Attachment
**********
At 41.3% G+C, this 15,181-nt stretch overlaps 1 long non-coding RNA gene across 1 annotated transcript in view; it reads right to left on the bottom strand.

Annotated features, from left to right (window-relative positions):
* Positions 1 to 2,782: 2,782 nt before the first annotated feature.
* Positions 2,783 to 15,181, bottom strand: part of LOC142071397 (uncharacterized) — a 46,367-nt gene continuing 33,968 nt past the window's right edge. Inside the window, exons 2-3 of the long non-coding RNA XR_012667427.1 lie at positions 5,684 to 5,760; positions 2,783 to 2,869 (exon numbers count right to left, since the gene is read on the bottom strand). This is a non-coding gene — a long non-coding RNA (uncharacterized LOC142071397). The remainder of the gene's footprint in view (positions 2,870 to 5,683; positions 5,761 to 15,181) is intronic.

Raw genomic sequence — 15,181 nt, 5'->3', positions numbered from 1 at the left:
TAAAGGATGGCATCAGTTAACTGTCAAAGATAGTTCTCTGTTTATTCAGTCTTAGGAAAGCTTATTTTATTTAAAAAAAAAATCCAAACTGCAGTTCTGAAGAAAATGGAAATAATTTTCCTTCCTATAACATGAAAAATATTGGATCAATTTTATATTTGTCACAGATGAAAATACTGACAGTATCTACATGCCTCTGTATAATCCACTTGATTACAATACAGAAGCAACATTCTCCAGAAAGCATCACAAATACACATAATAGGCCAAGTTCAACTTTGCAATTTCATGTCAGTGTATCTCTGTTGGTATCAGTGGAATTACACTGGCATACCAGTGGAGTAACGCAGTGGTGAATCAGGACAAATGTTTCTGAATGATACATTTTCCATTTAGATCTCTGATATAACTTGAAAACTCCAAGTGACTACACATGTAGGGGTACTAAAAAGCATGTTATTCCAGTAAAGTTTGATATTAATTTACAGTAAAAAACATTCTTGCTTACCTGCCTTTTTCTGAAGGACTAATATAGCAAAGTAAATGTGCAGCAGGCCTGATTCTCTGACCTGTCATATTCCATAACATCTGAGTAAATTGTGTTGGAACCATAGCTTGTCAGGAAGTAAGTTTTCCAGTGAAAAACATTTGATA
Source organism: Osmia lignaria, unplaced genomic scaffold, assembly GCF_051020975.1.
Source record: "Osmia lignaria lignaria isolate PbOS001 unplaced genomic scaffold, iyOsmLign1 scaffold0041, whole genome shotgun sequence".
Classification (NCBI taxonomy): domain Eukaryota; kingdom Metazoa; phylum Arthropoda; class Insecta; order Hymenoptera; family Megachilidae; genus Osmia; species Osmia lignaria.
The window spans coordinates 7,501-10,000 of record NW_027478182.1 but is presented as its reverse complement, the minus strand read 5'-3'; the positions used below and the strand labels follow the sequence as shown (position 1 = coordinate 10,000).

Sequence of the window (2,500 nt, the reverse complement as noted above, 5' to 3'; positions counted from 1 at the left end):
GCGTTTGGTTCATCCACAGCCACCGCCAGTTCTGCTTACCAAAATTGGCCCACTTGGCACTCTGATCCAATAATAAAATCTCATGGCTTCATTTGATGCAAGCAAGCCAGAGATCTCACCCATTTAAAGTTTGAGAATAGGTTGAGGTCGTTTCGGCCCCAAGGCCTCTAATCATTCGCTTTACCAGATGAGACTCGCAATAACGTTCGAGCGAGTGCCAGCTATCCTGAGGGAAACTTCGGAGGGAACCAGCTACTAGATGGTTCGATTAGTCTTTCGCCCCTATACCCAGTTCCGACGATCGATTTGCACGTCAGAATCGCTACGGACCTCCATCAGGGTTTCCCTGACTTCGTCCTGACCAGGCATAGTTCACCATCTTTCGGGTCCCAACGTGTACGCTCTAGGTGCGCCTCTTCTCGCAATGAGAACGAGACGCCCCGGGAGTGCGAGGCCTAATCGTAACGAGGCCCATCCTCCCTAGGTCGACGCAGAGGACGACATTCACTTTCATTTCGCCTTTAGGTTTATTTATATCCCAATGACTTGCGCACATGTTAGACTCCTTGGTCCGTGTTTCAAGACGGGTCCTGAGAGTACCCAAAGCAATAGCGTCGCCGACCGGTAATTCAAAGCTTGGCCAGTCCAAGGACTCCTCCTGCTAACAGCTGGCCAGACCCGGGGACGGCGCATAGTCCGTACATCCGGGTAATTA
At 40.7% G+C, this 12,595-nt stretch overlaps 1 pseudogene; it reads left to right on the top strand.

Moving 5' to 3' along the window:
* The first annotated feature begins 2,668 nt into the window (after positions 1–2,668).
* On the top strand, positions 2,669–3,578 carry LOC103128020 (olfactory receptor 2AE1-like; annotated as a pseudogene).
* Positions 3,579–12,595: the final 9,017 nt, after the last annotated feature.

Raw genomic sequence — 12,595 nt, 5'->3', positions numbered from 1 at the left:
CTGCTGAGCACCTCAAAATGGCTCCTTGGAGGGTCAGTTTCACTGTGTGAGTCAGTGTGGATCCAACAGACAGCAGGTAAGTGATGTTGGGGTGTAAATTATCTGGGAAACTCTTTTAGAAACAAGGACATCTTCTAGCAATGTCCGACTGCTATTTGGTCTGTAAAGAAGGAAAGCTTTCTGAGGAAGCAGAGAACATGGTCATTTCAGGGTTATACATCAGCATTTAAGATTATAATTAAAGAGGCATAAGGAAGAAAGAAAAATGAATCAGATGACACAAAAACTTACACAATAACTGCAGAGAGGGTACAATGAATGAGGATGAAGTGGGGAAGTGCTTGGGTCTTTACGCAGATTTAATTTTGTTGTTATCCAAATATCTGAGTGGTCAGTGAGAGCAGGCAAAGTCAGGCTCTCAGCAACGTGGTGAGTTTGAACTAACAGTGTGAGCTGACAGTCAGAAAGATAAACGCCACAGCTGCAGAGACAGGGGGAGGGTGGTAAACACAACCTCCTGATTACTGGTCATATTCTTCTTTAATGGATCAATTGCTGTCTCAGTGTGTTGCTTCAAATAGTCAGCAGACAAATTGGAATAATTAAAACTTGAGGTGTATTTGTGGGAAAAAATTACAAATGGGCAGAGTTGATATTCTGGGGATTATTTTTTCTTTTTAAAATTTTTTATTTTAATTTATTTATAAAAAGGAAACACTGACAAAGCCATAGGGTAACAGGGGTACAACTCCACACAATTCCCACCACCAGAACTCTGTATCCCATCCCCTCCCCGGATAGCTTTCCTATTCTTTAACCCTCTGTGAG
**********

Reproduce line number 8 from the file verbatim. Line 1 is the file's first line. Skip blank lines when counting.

Source record: "Osmia lignaria lignaria isolate PbOS001 unplaced genomic scaffold, iyOsmLign1 scaffold0041, whole genome shotgun sequence".